"You've gotta get population," he says. "You've gotta get high-rise, dense population," which he defines as "probably about 10,000 people within half a mile of the site of the location."

That's for a scaled-down version of a supermarket, like the store HEB built in downtown San Antonio. Dallas' downtown population may be big enough to get some interest from Wal-mart for one of its smaller urban stores or to support a smaller niche market, albeit one that would have to get a very large chunk of its revenue from catering or a deli rather than groceries.

For Dennis, the guy turned back by Urban Orchard Market's locked doors, the discussion is moot. His son is 4 years old, and he's moving to Irving this weekend so he can go to a decent school.

Send your story tips to the author, Eric Nicholson.


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29 comments
RudeKarl
RudeKarl

I've lived downtown for over 10 years, and would love a normal grocery store down here.  At the moment, I take the train either to Cityplace or Mockingbird Station for Kroger.  First of all, the location of this place has always stunk, at least for me since I live at Elm and N. Ervay.  The selection at this place and the former place was sparse, and always about to expire.  I bought a gallon of ice cream at the last incarnation, and when I got home, I realized that half of it had evaporated while it sat on the store shelf - very bizarre.  I think a Walmart Neighborhood Store or small Kroger would do great down here with the residents.  We need a store that actually stocks normal items that get turned over fairly well. Unfortunately, we're probably SOL on either of these since it would just cannibalize sales from the store's other locations right up Central - but, I don't know the grocery business.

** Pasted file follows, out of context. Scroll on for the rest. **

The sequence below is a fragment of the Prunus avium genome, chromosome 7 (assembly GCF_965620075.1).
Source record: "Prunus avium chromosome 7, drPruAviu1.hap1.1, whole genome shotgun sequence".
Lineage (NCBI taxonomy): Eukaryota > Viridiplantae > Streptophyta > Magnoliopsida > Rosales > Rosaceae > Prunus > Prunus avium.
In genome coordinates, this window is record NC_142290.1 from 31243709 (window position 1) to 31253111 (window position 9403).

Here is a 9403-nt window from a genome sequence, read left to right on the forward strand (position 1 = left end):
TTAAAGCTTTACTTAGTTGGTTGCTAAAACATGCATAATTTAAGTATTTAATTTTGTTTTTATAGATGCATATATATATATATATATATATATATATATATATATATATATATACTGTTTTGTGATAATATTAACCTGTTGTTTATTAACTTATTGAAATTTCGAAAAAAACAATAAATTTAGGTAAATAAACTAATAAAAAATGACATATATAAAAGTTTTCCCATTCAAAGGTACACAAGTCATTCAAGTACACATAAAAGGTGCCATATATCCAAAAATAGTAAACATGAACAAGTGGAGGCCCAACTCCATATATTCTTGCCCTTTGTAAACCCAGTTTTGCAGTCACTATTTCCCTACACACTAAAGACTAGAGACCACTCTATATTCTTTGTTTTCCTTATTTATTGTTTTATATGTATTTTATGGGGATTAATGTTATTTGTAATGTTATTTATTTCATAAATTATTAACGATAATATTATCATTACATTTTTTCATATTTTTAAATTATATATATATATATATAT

RobertStinson
RobertStinson

Why is Dallas pouring so much money into a neighborhood that was designed in the 20th century to be an office park? I mean, besides the fact that property owners are desperate to prop up real estate prices and no company will move their HQ into the abundance of B and C class buildings? Other than the hospitality industry, small businesses will continue to sputter. Downtown was not designed to be a residential neighborhood, and it will take generations to unwind the destructive real estate and transportation decisions made by Dallas' 20th century business "legends."

dominicide1
dominicide1